We've covered the guest list, date & budget, the location and the invitations. Let's dive into the tasty parts. Food/Menu If you are...
We've covered the guest list, date & budget, the location and the invitations. Let's dive into the tasty parts.


If you are hosting the shower at your home or a location where you will provide the food, determine how much your budget allows. If you’re working with a tight budget, it makes the most sense to hold the shower at an “off” meal time. If you hold it at noon, it’s perfectly reasonable for guests to assume you will serve lunch. So, if you don’t plan to serve a meal, it’s wise to have the shower a little later in the afternoon, perhaps around 2 or 3 p.m. You can make a note in the invitation that “light refreshments,” “tea and finger sandwiches” or something similar will be served. If you’re planning a meal, assess your strengths…and your weaknesses! For me, I’m not a chef. Okay, I’m not a cook. All right, fine, I’ll be honest: I’m not even that great of a re-heater! Therefore, if I were hosting at home, I’d have to consider the order-out option or the beg-someone-with-skills-to-help-me option. Purchasing food doesn’t have to be a budget-buster. Check warehouse stores like Costco that offer various party platters – they serve a lot of guests for a very reasonable price – such as sandwich wraps or meat and cheese platters. One of the great advantages to this type of food is that you can pick it up the day before the event and you don’t have to worry about heating it. You can add crackers, mixed fruit or even a nice strawberry platter with whip cream in the center. Alternatively, if you’re crafty in the kitchen and you enjoy baking and cooking, now is your time to shine! You can create a food theme and go to town. Time and your budget are your only limitations, but if you’re a Kitchen Goddess, you probably already know how to make the most of your grocery funds. When planning your menu, keep in mind that some guests might have more “standard” taste and be sure to offer a basic or two. If you’re hosting at a restaurant, take a look at the menu and determine how that lines up with your budget. I wanted to offer guests choices, but my budget required me to restrict those choices. I simply created my own menu, comprised of a handful of the restaurant’s offerings, and had the servers present my modified menu to our shower guests. For restaurant showers, also consider alcohol – just because the mom-to-be can’t enjoy a cocktail doesn’t mean other guests can’t. To avoid being hit with a bar bill, or any awkwardness in the event a guest wanted to order but was unsure of whether alcohol was part of the menu, I simply listed the standard drinks – coffee, tea and soft drinks – on the menu and put a note on the bottom: “Alcoholic beverages are available for purchase. Please inquire with your server.”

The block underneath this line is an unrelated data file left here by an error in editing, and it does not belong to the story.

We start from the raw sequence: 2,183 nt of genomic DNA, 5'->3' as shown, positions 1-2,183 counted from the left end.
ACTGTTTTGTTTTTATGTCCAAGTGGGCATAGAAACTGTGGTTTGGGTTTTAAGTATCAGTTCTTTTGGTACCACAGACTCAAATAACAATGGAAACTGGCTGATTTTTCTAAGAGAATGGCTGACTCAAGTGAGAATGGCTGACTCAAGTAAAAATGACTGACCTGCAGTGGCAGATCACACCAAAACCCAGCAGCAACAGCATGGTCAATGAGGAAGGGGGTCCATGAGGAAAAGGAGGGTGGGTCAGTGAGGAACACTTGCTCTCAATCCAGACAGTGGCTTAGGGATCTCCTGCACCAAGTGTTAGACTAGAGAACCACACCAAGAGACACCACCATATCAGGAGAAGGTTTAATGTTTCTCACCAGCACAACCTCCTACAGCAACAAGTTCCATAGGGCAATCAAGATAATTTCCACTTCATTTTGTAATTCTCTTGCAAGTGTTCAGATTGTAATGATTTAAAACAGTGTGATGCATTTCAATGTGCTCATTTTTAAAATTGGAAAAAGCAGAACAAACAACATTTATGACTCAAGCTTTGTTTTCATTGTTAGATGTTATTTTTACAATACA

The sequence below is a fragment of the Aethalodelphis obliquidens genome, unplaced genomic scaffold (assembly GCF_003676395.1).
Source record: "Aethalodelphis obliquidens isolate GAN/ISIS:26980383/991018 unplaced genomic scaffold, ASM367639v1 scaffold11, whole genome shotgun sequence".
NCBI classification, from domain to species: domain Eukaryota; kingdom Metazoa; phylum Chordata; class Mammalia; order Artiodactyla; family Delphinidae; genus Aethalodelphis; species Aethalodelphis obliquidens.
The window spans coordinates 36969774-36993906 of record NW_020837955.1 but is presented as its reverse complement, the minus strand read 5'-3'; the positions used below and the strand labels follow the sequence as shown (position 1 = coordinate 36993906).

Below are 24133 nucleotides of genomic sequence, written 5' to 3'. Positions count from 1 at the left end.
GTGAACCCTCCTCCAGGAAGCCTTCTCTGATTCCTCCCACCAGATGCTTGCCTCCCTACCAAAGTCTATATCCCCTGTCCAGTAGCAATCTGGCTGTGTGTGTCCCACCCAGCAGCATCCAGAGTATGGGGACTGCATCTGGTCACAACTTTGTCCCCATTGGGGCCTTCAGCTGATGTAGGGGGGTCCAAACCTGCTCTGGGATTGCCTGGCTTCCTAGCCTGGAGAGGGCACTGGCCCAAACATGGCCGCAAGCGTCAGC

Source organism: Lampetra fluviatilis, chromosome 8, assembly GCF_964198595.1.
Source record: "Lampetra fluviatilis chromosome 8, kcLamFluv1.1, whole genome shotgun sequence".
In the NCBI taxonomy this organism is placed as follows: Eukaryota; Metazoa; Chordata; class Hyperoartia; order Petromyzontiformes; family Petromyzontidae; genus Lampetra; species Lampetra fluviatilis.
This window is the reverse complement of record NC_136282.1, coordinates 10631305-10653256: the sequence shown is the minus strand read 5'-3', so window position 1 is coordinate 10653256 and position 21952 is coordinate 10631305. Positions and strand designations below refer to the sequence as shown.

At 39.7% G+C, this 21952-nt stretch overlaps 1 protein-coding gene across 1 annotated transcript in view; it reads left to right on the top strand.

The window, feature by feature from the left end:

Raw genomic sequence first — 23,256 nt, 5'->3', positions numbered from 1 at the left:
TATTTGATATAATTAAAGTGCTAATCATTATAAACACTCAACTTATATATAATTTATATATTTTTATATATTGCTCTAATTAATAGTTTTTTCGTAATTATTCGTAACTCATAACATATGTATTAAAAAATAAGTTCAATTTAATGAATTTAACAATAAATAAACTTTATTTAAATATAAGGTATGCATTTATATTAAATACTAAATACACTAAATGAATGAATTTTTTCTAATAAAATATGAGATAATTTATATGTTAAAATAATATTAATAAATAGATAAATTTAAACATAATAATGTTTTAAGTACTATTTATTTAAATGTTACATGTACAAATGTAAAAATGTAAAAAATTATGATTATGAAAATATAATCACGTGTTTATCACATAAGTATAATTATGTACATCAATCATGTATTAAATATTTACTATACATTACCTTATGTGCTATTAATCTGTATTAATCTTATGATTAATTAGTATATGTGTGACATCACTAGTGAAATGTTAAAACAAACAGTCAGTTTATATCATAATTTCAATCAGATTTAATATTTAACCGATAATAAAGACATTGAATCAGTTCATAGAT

Dessert/Shower cake

Did you read the part above? Where I admit I can barely boil water? Well, that lack of kitchen talent extends to baking. I’m lucky to make a boxed cake once a year without burning it. Baking a cake was out of the question for me and instead of purchasing a pre-made cake for the shower, I decided to offer shower guests the restaurant’s dessert options. Cakes at showers are still very popular and lovely, but don’t be constrained by this idea for dessert. Many hosts offer fun and cute desserts, from cupcake trees to petit fours to gourmet cookies. Again, this is an area where your creativity and baking abilities can carry you far. If you want to make a cake, use your imagination and your decorating skills. Simply googling “baby shower cakes” will show you how clever and cute a cake can be. In fact, browsing through all of those images makes me want to learn to decorate a cake…almost Tomorrow's post will be the final in this series. We'll wrap up with decorations, games and prizes. Don't miss it. And please, add your ideas here, too!

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